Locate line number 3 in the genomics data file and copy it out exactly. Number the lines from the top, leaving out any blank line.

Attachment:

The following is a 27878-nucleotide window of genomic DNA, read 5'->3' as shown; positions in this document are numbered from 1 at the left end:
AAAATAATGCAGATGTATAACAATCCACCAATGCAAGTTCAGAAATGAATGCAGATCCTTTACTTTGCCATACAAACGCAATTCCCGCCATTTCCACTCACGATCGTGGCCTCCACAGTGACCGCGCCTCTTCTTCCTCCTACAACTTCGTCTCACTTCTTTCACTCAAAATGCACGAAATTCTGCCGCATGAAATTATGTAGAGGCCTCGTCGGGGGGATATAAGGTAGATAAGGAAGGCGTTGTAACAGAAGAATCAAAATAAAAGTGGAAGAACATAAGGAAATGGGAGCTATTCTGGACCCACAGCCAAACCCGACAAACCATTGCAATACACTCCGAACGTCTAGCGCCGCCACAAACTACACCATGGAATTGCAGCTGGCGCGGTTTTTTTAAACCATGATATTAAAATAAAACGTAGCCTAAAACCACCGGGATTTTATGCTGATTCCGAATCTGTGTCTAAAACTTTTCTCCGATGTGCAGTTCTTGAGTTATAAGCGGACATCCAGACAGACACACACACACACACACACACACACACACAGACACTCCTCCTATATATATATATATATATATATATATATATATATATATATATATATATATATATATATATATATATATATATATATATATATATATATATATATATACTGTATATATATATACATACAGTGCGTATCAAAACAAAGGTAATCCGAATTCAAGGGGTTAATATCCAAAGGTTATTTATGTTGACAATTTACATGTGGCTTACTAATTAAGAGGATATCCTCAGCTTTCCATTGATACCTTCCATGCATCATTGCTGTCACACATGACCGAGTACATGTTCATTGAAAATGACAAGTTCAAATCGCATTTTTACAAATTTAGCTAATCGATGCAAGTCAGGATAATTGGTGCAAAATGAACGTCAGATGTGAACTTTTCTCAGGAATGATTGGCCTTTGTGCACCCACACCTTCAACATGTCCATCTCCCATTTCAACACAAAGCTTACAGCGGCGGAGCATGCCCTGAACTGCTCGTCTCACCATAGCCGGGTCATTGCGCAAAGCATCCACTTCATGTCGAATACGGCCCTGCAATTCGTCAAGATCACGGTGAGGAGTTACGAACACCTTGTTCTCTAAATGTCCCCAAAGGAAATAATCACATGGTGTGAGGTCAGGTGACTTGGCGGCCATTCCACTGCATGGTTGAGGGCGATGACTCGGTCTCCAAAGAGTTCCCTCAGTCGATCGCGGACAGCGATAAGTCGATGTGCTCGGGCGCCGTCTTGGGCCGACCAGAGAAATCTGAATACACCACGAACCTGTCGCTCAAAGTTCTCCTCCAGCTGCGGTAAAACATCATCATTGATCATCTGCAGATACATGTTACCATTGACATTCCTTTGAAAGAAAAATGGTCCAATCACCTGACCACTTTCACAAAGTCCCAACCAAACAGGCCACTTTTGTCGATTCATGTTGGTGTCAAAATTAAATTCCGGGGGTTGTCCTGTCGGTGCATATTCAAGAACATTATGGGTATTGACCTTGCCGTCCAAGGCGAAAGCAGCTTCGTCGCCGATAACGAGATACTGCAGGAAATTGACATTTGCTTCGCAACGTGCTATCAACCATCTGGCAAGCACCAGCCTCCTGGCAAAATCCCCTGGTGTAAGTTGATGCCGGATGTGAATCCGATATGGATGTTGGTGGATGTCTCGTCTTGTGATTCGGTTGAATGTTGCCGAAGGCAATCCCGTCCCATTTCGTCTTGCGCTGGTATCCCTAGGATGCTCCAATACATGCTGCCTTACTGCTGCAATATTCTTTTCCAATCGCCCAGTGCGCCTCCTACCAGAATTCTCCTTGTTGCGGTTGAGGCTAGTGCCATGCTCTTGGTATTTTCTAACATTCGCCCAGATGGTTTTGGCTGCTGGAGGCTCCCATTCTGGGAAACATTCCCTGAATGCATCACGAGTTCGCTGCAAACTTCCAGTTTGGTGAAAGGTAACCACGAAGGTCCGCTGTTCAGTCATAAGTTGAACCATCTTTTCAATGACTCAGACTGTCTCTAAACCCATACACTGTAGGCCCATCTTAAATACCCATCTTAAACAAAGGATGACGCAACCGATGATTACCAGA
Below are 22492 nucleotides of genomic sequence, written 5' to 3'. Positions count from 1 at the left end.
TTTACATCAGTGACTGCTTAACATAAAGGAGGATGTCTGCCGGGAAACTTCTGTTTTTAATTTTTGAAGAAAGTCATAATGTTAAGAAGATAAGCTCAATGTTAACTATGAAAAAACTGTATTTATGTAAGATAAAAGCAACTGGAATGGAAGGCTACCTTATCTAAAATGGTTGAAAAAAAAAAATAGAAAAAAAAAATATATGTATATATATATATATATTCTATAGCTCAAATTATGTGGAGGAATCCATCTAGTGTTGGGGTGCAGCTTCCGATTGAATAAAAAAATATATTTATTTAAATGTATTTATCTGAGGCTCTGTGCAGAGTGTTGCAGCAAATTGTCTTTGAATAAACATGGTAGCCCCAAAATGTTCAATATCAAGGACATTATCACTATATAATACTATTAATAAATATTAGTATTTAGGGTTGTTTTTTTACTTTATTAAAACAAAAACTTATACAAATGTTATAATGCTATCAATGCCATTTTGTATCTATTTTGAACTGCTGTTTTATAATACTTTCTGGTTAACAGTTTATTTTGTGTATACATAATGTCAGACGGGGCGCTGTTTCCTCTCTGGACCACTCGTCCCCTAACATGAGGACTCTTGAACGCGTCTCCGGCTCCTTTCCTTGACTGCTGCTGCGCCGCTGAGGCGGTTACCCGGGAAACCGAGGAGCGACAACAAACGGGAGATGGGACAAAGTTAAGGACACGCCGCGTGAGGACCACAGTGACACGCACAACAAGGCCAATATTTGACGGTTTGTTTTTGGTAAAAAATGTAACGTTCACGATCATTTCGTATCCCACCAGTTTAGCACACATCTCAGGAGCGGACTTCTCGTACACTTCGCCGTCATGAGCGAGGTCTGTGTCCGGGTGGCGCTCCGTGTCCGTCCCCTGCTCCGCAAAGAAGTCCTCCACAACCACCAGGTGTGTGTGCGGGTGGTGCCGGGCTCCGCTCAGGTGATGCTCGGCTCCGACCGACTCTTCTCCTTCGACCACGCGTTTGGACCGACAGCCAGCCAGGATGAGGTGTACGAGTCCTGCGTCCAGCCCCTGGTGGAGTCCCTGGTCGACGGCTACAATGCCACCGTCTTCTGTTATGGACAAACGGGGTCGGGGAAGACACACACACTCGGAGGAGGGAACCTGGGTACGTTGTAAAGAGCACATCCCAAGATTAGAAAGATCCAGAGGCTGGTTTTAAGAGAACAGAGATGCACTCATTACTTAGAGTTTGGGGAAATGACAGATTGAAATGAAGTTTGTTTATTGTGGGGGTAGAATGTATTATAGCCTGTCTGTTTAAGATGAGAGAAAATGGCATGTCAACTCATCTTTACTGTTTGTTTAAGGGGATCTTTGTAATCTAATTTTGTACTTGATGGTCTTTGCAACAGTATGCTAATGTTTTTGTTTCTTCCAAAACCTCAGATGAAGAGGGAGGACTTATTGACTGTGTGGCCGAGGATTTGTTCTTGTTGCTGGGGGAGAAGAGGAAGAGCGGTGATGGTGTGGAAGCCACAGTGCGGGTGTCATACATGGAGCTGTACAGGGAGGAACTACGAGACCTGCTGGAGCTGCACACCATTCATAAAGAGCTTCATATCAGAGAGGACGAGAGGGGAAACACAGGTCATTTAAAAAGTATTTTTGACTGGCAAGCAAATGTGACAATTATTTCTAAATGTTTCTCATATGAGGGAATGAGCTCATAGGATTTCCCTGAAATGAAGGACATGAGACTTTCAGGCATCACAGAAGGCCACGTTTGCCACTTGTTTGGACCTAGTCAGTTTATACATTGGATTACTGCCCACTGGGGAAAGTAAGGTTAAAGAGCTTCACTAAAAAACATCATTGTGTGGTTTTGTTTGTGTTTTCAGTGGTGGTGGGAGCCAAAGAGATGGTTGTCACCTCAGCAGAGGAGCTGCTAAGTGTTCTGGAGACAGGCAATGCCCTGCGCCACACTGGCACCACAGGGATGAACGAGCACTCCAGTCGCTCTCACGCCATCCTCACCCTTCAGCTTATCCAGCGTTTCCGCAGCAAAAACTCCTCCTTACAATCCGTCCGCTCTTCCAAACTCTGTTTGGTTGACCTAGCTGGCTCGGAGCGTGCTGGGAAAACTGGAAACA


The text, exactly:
Below are 22492 nucleotides of genomic sequence, written 5' to 3'. Positions count from 1 at the left end.